There’s been a lot of uproar about disrespecting the flag ever since an overwhelming majority of NFL players and owners took a knee during the National Anthem at their respective games and popular vote loser Donald Trump called them “sons of bitches” at a rally and then unleashed a series of moronic angry tweets at the NFL.
Chances are, you’ve heard some ignorant conservative shouting “stand up and respect the flag!” or “my grandpappy fought for that flag!” or “bunch of ungrateful millionaires.” Of course, those taking a knee during the National Anthem are simply peacefully exercising their first amendment right.
On June 14, 1923, or Flag Day, a federal code was put in place that would serve as a guideline for how to handle the American flag. A viral Twitter thread brought the almost century-old standards back into the spotlight on Saturday
Huffington Post points out five ways that people actually disrespect the American flag (hint: kneeling isn’t on the list):
American flag clothing
“The flag should never be used as wearing apparel, bedding, or drapery. It should never be festooned, drawn back, nor up, in folds, but always allowed to fall free.”
That means every American flag swimsuit, button-up shirt, and even those famous Old Navy flag shirts, can be considered disrespectful.
The flag shouldn’t be carried flat
“The flag should never be carried flat or horizontally, but always aloft and free.”
Most people know the flag should never touch the ground, but few know that it has to be displayed vertically. Maybe it’s a nod to the lyric that had the flag “gallantly streaming” in the air. Whatever the case, an unfurled flag that sits flat is a disrespect to the Flag Code.
Drawing on the flag
“The flag should never have placed upon it, nor on any part of it, nor attached to it any mark, insignia, letter, word, figure, design, picture, or drawing of any nature.”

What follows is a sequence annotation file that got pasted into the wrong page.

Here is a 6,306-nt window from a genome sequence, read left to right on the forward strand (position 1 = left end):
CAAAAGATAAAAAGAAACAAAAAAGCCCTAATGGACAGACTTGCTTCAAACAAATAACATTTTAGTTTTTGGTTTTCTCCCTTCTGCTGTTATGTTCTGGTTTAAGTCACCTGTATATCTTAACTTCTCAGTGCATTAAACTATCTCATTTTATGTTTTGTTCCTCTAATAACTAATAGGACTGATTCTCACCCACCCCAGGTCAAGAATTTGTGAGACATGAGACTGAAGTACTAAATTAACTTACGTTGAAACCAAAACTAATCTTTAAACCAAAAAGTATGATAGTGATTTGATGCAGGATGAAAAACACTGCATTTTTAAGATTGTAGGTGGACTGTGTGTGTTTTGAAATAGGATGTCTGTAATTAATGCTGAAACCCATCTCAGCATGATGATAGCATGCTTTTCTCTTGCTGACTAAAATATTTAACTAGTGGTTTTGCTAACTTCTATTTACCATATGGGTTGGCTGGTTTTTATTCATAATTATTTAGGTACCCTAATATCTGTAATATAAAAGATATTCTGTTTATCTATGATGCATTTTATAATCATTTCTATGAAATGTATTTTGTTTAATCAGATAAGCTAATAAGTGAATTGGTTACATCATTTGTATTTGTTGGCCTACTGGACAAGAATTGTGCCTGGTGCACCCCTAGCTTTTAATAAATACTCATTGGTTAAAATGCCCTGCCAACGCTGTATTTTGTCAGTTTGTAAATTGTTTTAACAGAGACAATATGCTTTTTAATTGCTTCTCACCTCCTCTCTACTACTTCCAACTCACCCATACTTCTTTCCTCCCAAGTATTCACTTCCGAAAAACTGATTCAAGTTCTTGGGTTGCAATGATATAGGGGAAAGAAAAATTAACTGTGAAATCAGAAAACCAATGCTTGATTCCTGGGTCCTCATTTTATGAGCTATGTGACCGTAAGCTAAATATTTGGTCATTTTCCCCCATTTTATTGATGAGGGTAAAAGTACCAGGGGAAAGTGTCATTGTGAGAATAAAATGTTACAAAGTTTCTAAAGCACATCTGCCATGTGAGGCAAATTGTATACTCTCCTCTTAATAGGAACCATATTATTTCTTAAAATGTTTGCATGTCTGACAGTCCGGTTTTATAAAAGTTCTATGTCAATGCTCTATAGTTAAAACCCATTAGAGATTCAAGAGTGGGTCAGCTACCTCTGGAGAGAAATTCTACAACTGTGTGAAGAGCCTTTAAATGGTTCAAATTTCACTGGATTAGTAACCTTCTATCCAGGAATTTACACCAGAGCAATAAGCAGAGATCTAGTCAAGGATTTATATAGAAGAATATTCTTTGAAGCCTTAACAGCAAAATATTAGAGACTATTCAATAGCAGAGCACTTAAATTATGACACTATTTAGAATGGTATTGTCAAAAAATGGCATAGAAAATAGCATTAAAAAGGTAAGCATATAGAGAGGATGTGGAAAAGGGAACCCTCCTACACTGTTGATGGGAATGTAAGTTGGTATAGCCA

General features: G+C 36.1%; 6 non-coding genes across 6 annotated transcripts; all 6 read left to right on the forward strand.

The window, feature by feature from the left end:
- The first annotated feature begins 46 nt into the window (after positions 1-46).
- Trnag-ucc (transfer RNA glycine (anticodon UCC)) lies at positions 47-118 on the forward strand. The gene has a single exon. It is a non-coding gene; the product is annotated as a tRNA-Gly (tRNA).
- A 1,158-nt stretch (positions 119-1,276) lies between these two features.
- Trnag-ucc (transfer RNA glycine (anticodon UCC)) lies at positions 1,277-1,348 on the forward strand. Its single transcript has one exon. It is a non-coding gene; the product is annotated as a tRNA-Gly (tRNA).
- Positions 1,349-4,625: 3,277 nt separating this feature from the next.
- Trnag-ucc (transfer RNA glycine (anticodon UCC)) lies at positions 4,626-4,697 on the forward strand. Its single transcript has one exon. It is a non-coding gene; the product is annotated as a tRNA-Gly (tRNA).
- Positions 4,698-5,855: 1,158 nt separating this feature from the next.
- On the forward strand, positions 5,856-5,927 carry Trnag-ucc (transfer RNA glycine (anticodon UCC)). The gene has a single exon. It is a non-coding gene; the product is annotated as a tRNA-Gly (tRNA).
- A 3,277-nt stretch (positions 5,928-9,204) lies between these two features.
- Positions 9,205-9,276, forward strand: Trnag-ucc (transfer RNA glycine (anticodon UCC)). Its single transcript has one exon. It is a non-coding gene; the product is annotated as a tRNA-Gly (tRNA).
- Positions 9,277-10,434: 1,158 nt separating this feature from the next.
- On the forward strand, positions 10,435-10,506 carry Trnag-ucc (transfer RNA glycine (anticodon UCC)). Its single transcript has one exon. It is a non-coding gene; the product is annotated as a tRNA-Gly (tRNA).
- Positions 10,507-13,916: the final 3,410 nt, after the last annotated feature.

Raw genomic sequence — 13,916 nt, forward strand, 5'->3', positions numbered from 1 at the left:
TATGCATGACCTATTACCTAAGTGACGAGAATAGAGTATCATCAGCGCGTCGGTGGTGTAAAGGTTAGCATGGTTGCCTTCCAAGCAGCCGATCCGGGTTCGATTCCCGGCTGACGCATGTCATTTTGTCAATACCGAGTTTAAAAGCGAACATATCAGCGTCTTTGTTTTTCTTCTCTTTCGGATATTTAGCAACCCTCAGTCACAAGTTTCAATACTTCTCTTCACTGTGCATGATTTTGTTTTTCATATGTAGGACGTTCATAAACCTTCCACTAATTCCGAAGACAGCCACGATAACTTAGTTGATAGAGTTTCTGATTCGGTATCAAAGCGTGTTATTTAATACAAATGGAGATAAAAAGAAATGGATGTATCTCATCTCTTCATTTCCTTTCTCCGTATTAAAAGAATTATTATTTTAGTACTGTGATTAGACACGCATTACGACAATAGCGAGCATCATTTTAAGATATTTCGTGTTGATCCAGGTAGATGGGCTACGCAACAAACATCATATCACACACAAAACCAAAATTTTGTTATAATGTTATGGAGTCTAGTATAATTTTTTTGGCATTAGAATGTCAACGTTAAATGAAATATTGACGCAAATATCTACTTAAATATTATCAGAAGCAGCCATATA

This one seems pretty self-explanatory. Most people understand that drawing on the symbol of the country will probably be seen as disrespectful. But freedom of expression is a constitutionally protected right, so artists (and the rest of us) are still free to make that choice.
Disposable flag products
“It should not be embroidered on such articles as cushions or handkerchiefs and the like, printed or otherwise impressed on paper napkins or boxes or anything that is designed for temporary use and discard.”
Sorry to put a damper on probably every Fourth of July cookout ever, but if the paper plate supporting that juicy burger has a flag on it, the Flag Code says that’s disrespectful.
“The flag should never be used for advertising purposes in any manner whatsoever.”
If a business or company is using a flag in its advertisements, that’s yet another disrespectful gesture. A flag printed on a disposable flier is probably a double offense.
“No part of the flag should ever be used as a costume or athletic uniform. However, a flag patch may be affixed to the uniform of military personnel, firemen, policemen, and members of patriotic organizations.”
It seems like sports teams are running afoul of the guidelines by putting the flag on uniforms. The only way to respectfully wear the American flag on a costume is with a “patch” on the side of the uniform for service members, firefighters and police officers, according to the code.
When we’ve reached the point where an entire league of professional athletes clearly understand the constitution better than the President.